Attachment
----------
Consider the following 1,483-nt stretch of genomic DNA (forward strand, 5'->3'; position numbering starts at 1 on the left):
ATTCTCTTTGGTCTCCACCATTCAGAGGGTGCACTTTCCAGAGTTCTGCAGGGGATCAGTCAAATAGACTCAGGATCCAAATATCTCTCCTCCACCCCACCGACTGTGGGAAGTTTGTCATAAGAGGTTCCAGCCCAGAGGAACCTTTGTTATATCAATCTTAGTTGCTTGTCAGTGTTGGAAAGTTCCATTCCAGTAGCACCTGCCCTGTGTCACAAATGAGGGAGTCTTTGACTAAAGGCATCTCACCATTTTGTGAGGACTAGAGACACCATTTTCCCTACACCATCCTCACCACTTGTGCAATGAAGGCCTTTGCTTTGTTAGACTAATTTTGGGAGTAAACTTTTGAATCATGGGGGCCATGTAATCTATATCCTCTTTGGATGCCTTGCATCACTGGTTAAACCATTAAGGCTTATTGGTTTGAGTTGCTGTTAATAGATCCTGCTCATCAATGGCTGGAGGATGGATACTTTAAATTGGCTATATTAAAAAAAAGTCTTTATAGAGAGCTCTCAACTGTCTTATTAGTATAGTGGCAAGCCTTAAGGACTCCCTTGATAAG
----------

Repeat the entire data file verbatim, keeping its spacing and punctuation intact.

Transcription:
Consider the following 1,483-nt stretch of genomic DNA (forward strand, 5'->3'; position numbering starts at 1 on the left):
ATTCTCTTTGGTCTCCACCATTCAGAGGGTGCACTTTCCAGAGTTCTGCAGGGGATCAGTCAAATAGACTCAGGATCCAAATATCTCTCCTCCACCCCACCGACTGTGGGAAGTTTGTCATAAGAGGTTCCAGCCCAGAGGAACCTTTGTTATATCAATCTTAGTTGCTTGTCAGTGTTGGAAAGTTCCATTCCAGTAGCACCTGCCCTGTGTCACAAATGAGGGAGTCTTTGACTAAAGGCATCTCACCATTTTGTGAGGACTAGAGACACCATTTTCCCTACACCATCCTCACCACTTGTGCAATGAAGGCCTTTGCTTTGTTAGACTAATTTTGGGAGTAAACTTTTGAATCATGGGGGCCATGTAATCTATATCCTCTTTGGATGCCTTGCATCACTGGTTAAACCATTAAGGCTTATTGGTTTGAGTTGCTGTTAATAGATCCTGCTCATCAATGGCTGGAGGATGGATACTTTAAATTGGCTATATTAAAAAAAAGTCTTTATAGAGAGCTCTCAACTGTCTTATTAGTATAGTGGCAAGCCTTAAGGACTCCCTTGATAAG